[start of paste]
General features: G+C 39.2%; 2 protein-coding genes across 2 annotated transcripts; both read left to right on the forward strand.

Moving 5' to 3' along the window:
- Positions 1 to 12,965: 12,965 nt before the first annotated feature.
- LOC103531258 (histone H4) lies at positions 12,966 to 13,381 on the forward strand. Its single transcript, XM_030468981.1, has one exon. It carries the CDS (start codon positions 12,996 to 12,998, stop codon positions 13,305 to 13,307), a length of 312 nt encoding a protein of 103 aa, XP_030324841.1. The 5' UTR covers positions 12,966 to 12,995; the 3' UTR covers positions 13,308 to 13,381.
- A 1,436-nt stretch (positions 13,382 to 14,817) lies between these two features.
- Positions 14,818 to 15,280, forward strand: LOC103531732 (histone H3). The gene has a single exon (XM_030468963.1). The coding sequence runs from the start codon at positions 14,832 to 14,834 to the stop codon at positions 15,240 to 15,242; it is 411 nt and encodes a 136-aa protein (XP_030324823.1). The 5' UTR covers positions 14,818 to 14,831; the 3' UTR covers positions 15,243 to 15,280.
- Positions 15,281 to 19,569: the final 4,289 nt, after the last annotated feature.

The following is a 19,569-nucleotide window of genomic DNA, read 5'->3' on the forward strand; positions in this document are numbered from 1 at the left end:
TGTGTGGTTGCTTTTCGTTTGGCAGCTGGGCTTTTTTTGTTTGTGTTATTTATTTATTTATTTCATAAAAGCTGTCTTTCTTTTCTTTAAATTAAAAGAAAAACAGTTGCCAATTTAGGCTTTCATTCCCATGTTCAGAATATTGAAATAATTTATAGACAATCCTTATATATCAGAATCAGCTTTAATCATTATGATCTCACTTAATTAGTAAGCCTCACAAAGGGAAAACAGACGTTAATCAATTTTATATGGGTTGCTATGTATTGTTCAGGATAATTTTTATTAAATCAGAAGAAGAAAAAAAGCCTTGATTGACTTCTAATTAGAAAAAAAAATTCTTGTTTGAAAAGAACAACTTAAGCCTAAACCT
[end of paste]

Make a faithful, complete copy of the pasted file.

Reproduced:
General features: G+C 39.2%; 2 protein-coding genes across 2 annotated transcripts; both read left to right on the forward strand.

Moving 5' to 3' along the window:
- Positions 1 to 12,965: 12,965 nt before the first annotated feature.
- LOC103531258 (histone H4) lies at positions 12,966 to 13,381 on the forward strand. Its single transcript, XM_030468981.1, has one exon. It carries the CDS (start codon positions 12,996 to 12,998, stop codon positions 13,305 to 13,307), a length of 312 nt encoding a protein of 103 aa, XP_030324841.1. The 5' UTR covers positions 12,966 to 12,995; the 3' UTR covers positions 13,308 to 13,381.
- A 1,436-nt stretch (positions 13,382 to 14,817) lies between these two features.
- Positions 14,818 to 15,280, forward strand: LOC103531732 (histone H3). The gene has a single exon (XM_030468963.1). The coding sequence runs from the start codon at positions 14,832 to 14,834 to the stop codon at positions 15,240 to 15,242; it is 411 nt and encodes a 136-aa protein (XP_030324823.1). The 5' UTR covers positions 14,818 to 14,831; the 3' UTR covers positions 15,243 to 15,280.
- Positions 15,281 to 19,569: the final 4,289 nt, after the last annotated feature.

The following is a 19,569-nucleotide window of genomic DNA, read 5'->3' on the forward strand; positions in this document are numbered from 1 at the left end:
TGTGTGGTTGCTTTTCGTTTGGCAGCTGGGCTTTTTTTGTTTGTGTTATTTATTTATTTATTTCATAAAAGCTGTCTTTCTTTTCTTTAAATTAAAAGAAAAACAGTTGCCAATTTAGGCTTTCATTCCCATGTTCAGAATATTGAAATAATTTATAGACAATCCTTATATATCAGAATCAGCTTTAATCATTATGATCTCACTTAATTAGTAAGCCTCACAAAGGGAAAACAGACGTTAATCAATTTTATATGGGTTGCTATGTATTGTTCAGGATAATTTTTATTAAATCAGAAGAAGAAAAAAAGCCTTGATTGACTTCTAATTAGAAAAAAAAATTCTTGTTTGAAAAGAACAACTTAAGCCTAAACCT